Eating Disorders

By Bri Clark, Olivia Brendel, and Dylan Lett

Eating Disorders- A disease that is a culmination of biological, behavioral and social issues. These disorders such as anorexia and bulimia create an unhealthy relationship with food due to the fear of gaining weight.

Who does it affect? Mainly young girls from the ages 10-18

What is the problem? Society is pushing unrealistic beauty standards through media that creates a constant pressure on young girls so they feel that they need to look like the women and girls in the magazines so that society will accept them

When? Ever since the 1980's, eating disorders have peaked, now in America alone 20 million women and girls are clinically diagnosed with an eating disorder at some point in there life.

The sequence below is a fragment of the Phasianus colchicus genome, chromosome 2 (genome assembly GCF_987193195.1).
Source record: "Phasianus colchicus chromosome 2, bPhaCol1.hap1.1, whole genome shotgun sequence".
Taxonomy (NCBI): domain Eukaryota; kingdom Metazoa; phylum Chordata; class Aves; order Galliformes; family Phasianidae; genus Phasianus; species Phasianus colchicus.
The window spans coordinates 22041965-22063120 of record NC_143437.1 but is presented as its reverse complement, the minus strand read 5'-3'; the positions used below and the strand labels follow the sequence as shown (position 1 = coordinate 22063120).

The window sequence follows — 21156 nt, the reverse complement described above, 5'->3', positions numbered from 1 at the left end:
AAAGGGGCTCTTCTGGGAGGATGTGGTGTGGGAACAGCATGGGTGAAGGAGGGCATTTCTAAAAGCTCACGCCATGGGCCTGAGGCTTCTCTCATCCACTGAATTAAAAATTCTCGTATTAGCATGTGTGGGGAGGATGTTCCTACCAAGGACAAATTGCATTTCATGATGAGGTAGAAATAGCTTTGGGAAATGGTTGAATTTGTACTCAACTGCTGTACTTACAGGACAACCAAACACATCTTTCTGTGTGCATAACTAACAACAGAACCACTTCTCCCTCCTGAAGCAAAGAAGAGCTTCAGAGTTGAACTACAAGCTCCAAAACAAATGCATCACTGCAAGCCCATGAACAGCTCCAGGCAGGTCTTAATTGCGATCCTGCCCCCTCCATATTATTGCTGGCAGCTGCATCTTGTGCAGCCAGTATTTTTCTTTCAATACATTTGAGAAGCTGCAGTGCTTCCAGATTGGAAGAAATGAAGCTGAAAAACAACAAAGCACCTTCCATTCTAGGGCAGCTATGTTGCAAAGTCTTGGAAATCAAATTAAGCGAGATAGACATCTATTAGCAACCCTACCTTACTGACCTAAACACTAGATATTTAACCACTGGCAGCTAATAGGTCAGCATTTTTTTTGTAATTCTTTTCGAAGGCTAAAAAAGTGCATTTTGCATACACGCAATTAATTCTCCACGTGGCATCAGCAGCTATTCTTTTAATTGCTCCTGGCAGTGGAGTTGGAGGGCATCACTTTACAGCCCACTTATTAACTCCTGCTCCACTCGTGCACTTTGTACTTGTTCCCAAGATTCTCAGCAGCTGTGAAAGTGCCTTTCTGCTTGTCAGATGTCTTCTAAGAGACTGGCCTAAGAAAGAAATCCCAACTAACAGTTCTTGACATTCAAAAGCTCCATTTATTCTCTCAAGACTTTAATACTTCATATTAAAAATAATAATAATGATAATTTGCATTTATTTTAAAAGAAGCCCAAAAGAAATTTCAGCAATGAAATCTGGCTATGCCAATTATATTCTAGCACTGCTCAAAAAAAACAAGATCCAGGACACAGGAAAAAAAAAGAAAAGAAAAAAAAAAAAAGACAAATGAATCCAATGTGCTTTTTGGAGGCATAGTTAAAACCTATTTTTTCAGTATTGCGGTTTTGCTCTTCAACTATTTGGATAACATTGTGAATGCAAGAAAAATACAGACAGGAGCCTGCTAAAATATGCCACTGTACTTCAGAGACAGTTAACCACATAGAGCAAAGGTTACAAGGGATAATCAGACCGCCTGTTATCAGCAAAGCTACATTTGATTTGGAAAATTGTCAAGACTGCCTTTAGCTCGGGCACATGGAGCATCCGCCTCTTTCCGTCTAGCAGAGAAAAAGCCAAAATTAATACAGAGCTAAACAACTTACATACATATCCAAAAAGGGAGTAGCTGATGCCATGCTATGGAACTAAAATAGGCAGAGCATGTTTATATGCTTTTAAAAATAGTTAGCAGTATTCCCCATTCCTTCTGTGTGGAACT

Where- United States, but this disease is occurring all over the world. "The prevalence of eating disorders is similar among Non-Hispanic Whites, Hispanics, African-Americans, and Asians in the United States, with the exception that anorexia nervosa is more common among Non-Hispanic Whites." (Hudson et al., 2007; Wade et al., 2011).

http://web4health.info/gr/ed-anorexia-history.htm

Statistics:

"By age 6, girls especially start to express concerns about their own weight or shape. 40-60% of elementary school girls (ages 6-12) are concerned about their weight or about becoming too fat."(Smolak, 2011).

"70% believe encouraging the media and advertisers to use more average sized people in their advertising campaigns would reduce or prevent eating disorders"

"35-57% of adolescent girls engage in crash dieting, fasting, self-induced vomiting, diet pills, or laxatives. Overweight girls are more likely than normal weight girls to engage in such extreme dieting" (Boutelle, Neumark-Sztainer, Story, &Resnick, 2002; Neumark-Sztainer&Hannan, 2001; Wertheim et al., 2009).

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Solution 1- set regulations for Photoshop.